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The top five takeaways from the 2016 Customer 360 Symposium

Harriet Wakelam at the 2016 Customer 360 Symposium

From choosing CX KPIs to defining them and understanding how your contact centre fits into the equation, we take a look at the top five takeaways from this year’s symposium.Harriet Wakelam at the 2016 Customer 360 Symposium

Be prepared to deliver your best customer experience when it’s not business as usual

We could spend all day sitting around talking about journey mapping, frameworks and models – and at the Customer 360 Symposium we did – but what we’re likely focusing on is delivering customer experience when it’s business as usual. As Khaled Akl, Global Vice President Customer Development, Unilever pointed out, much of those processes go out the window when crisis hits. And Akl would know. The Unilever executive found himself managing the company’s operations in the Middle East during the Arab Spring. Akl borrows a military term and talks about the conditions being VUCA: Volatile, Uncertain, Complex, Ambiguous. “Crisis or VUCA situations can be anything that causes business interruptions such as the London underground drivers going on strike,” he said.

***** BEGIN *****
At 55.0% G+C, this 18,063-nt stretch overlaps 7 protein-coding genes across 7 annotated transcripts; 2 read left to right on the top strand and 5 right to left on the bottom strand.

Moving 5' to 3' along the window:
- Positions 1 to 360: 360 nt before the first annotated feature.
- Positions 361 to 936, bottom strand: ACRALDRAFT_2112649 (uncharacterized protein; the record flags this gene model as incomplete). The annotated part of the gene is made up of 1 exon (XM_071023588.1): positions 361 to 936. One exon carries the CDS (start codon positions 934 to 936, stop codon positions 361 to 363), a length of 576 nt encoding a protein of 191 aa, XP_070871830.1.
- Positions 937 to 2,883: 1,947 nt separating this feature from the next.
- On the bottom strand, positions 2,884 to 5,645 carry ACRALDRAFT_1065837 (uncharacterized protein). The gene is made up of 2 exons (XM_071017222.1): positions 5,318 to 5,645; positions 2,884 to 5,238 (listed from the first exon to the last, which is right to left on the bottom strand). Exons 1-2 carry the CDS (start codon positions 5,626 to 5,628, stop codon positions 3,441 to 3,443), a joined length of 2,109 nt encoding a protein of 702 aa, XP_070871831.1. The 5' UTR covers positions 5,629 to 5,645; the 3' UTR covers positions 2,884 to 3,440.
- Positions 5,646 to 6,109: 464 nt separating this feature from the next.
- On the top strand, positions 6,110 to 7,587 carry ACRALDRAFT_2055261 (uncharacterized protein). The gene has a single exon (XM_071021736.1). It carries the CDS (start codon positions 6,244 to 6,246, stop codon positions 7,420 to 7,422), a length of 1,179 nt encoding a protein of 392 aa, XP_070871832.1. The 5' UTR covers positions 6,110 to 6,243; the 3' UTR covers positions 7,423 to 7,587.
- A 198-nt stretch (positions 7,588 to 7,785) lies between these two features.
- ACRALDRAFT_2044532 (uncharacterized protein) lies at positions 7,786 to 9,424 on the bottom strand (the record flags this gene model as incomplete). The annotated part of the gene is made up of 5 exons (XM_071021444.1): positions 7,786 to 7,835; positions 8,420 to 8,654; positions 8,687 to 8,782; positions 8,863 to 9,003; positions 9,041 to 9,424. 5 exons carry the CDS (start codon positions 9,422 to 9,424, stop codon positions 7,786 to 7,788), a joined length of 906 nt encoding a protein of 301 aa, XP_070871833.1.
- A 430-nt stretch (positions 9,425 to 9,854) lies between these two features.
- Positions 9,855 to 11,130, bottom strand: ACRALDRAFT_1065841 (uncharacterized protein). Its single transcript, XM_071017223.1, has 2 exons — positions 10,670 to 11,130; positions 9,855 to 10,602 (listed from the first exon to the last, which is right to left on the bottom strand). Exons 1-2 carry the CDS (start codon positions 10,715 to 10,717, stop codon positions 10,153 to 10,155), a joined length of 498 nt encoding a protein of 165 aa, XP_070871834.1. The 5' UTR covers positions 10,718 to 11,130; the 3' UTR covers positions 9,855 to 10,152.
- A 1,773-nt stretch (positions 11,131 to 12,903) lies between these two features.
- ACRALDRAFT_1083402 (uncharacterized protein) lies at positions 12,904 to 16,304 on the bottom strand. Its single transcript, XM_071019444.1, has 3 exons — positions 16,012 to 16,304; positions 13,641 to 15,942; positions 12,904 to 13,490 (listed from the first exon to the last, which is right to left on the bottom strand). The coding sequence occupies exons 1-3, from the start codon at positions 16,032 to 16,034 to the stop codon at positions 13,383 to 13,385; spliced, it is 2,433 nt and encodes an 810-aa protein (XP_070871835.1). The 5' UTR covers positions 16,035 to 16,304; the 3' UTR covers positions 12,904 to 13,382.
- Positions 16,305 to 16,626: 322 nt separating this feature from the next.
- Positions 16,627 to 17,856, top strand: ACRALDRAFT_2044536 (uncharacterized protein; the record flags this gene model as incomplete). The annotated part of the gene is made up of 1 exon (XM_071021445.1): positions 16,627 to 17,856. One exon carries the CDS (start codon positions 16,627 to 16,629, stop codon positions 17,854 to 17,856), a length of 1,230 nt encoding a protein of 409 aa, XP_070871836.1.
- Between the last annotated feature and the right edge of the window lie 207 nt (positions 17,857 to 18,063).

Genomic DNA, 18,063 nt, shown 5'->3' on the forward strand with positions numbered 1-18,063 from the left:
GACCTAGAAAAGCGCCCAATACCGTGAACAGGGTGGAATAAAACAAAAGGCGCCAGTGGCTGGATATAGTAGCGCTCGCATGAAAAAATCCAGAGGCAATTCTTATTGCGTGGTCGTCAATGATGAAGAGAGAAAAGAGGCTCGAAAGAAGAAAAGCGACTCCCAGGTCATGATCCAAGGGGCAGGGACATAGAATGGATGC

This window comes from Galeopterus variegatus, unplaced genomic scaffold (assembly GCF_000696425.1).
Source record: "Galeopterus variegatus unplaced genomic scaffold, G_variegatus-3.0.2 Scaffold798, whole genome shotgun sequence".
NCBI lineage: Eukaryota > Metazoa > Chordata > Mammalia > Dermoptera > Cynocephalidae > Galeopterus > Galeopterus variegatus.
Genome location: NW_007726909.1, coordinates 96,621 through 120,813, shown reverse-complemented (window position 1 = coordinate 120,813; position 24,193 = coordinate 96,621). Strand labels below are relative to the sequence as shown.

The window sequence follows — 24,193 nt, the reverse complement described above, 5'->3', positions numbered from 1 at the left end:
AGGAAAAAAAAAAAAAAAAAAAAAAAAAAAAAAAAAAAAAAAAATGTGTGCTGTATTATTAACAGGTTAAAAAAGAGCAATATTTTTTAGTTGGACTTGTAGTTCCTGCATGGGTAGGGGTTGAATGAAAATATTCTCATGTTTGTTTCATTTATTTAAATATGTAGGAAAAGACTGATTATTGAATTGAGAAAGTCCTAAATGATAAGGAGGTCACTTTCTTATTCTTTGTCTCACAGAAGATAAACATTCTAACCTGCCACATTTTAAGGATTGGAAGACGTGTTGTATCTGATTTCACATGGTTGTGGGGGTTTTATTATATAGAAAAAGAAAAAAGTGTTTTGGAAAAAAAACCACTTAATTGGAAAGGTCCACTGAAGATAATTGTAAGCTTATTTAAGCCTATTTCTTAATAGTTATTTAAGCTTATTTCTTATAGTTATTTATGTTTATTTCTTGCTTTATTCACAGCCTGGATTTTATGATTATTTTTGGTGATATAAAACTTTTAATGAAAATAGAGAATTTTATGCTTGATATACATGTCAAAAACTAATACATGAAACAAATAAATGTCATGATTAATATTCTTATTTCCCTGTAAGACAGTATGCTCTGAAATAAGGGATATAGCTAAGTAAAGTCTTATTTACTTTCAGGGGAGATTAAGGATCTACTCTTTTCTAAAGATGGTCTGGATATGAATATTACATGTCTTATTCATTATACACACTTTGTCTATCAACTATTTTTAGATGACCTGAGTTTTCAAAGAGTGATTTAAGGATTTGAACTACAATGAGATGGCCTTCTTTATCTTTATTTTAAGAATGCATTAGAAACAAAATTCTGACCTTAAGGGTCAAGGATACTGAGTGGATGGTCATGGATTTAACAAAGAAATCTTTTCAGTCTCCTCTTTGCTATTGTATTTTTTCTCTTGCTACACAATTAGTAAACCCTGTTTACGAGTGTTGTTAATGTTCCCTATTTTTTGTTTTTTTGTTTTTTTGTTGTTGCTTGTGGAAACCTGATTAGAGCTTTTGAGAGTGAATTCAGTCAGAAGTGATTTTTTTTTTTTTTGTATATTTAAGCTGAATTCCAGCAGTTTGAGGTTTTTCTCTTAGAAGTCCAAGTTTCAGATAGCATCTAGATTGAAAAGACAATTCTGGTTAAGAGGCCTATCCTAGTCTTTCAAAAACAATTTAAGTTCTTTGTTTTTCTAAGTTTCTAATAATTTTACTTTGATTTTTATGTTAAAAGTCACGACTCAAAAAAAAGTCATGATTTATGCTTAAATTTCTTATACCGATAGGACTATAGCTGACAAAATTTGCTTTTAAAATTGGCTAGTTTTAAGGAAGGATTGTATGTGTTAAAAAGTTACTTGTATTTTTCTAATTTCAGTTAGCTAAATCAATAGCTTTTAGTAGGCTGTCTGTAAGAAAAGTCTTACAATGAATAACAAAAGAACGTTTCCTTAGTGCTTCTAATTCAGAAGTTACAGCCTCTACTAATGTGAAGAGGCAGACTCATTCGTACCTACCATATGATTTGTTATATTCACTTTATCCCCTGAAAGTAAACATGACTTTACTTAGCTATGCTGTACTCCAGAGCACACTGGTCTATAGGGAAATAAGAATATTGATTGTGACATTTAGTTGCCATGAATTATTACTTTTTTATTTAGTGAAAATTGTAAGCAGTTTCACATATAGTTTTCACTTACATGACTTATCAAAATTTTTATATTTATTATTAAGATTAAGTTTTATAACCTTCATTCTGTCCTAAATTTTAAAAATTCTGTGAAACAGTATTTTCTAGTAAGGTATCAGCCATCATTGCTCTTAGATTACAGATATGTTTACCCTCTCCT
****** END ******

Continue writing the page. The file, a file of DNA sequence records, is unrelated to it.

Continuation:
During the Arab Spring, banks shut down. There was no internet or mobile phone access, ports were closed and fuel was in short supply. Yet Unilever made the decision to continue operations in the region. In order to do that, Akl found himself working with unlikely partners such as his competitors and the army to bring food and other Unilever products into affected areas.  

Akl said: “Our customers will be looking at us – not at how we manage business as usual, but business as unusual.”